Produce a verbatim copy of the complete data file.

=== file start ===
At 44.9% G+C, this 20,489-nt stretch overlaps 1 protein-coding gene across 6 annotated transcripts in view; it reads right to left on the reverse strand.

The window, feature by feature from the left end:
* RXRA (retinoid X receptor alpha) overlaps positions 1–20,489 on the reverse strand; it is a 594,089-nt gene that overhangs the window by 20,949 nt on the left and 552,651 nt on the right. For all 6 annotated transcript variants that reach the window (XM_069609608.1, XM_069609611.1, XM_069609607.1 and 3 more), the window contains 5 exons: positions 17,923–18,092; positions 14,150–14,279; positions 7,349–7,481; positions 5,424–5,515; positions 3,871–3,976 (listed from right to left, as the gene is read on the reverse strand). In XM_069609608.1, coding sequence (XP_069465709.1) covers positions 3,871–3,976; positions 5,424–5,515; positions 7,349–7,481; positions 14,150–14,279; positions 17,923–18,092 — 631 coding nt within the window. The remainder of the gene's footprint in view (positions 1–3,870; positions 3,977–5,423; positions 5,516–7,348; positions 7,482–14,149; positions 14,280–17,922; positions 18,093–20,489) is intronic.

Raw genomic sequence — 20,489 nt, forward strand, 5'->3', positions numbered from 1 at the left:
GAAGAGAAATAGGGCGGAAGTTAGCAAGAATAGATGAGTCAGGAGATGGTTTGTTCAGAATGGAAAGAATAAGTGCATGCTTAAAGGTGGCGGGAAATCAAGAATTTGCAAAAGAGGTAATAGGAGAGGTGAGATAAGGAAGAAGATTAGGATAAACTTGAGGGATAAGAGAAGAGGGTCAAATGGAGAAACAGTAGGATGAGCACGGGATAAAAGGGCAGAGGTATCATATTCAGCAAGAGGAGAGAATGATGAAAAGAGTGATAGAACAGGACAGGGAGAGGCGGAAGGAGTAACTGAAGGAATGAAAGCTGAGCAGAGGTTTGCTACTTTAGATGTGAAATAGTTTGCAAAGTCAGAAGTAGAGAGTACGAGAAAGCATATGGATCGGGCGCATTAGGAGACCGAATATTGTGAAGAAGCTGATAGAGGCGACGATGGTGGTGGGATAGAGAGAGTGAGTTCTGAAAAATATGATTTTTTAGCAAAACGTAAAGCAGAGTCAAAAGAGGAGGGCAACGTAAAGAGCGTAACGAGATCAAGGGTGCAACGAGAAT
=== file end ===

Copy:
At 44.9% G+C, this 20,489-nt stretch overlaps 1 protein-coding gene across 6 annotated transcripts in view; it reads right to left on the reverse strand.

The window, feature by feature from the left end:
* RXRA (retinoid X receptor alpha) overlaps positions 1–20,489 on the reverse strand; it is a 594,089-nt gene that overhangs the window by 20,949 nt on the left and 552,651 nt on the right. For all 6 annotated transcript variants that reach the window (XM_069609608.1, XM_069609611.1, XM_069609607.1 and 3 more), the window contains 5 exons: positions 17,923–18,092; positions 14,150–14,279; positions 7,349–7,481; positions 5,424–5,515; positions 3,871–3,976 (listed from right to left, as the gene is read on the reverse strand). In XM_069609608.1, coding sequence (XP_069465709.1) covers positions 3,871–3,976; positions 5,424–5,515; positions 7,349–7,481; positions 14,150–14,279; positions 17,923–18,092 — 631 coding nt within the window. The remainder of the gene's footprint in view (positions 1–3,870; positions 3,977–5,423; positions 5,516–7,348; positions 7,482–14,149; positions 14,280–17,922; positions 18,093–20,489) is intronic.

Raw genomic sequence — 20,489 nt, forward strand, 5'->3', positions numbered from 1 at the left:
GAAGAGAAATAGGGCGGAAGTTAGCAAGAATAGATGAGTCAGGAGATGGTTTGTTCAGAATGGAAAGAATAAGTGCATGCTTAAAGGTGGCGGGAAATCAAGAATTTGCAAAAGAGGTAATAGGAGAGGTGAGATAAGGAAGAAGATTAGGATAAACTTGAGGGATAAGAGAAGAGGGTCAAATGGAGAAACAGTAGGATGAGCACGGGATAAAAGGGCAGAGGTATCATATTCAGCAAGAGGAGAGAATGATGAAAAGAGTGATAGAACAGGACAGGGAGAGGCGGAAGGAGTAACTGAAGGAATGAAAGCTGAGCAGAGGTTTGCTACTTTAGATGTGAAATAGTTTGCAAAGTCAGAAGTAGAGAGTACGAGAAAGCATATGGATCGGGCGCATTAGGAGACCGAATATTGTGAAGAAGCTGATAGAGGCGACGATGGTGGTGGGATAGAGAGAGTGAGTTCTGAAAAATATGATTTTTTAGCAAAACGTAAAGCAGAGTCAAAAGAGGAGGGCAACGTAAAGAGCGTAACGAGATCAAGGGTGCAACGAGAAT